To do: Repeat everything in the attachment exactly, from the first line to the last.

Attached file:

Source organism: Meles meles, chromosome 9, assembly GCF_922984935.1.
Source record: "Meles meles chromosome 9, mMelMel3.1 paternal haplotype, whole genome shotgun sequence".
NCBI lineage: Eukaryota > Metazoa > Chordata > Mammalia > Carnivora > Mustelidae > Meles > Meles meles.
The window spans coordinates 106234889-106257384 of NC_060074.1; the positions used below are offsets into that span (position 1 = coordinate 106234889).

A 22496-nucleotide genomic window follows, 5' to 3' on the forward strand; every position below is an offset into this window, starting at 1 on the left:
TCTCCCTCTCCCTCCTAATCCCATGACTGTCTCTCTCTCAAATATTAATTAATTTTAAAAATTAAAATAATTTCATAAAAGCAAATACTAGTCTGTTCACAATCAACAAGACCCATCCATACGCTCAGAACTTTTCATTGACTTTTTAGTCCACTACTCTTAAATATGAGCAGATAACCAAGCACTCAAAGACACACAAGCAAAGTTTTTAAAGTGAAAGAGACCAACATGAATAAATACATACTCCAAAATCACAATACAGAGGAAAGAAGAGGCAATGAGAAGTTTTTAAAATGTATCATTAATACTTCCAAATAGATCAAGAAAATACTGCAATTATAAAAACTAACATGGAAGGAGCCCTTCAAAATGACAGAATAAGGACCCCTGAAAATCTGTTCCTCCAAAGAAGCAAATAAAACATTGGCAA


Source organism: Meles meles, chromosome 9, assembly GCF_922984935.1.
Source record: "Meles meles chromosome 9, mMelMel3.1 paternal haplotype, whole genome shotgun sequence".
NCBI lineage: Eukaryota > Metazoa > Chordata > Mammalia > Carnivora > Mustelidae > Meles > Meles meles.
The window spans coordinates 106234889-106257384 of NC_060074.1; the positions used below are offsets into that span (position 1 = coordinate 106234889).

A 22496-nucleotide genomic window follows, 5' to 3' on the forward strand; every position below is an offset into this window, starting at 1 on the left:
TCTCCCTCTCCCTCCTAATCCCATGACTGTCTCTCTCTCAAATATTAATTAATTTTAAAAATTAAAATAATTTCATAAAAGCAAATACTAGTCTGTTCACAATCAACAAGACCCATCCATACGCTCAGAACTTTTCATTGACTTTTTAGTCCACTACTCTTAAATATGAGCAGATAACCAAGCACTCAAAGACACACAAGCAAAGTTTTTAAAGTGAAAGAGACCAACATGAATAAATACATACTCCAAAATCACAATACAGAGGAAAGAAGAGGCAATGAGAAGTTTTTAAAATGTATCATTAATACTTCCAAATAGATCAAGAAAATACTGCAATTATAAAAACTAACATGGAAGGAGCCCTTCAAAATGACAGAATAAGGACCCCTGAAAATCTGTTCCTCCAAAGAAGCAAATAAAACATTGGCAA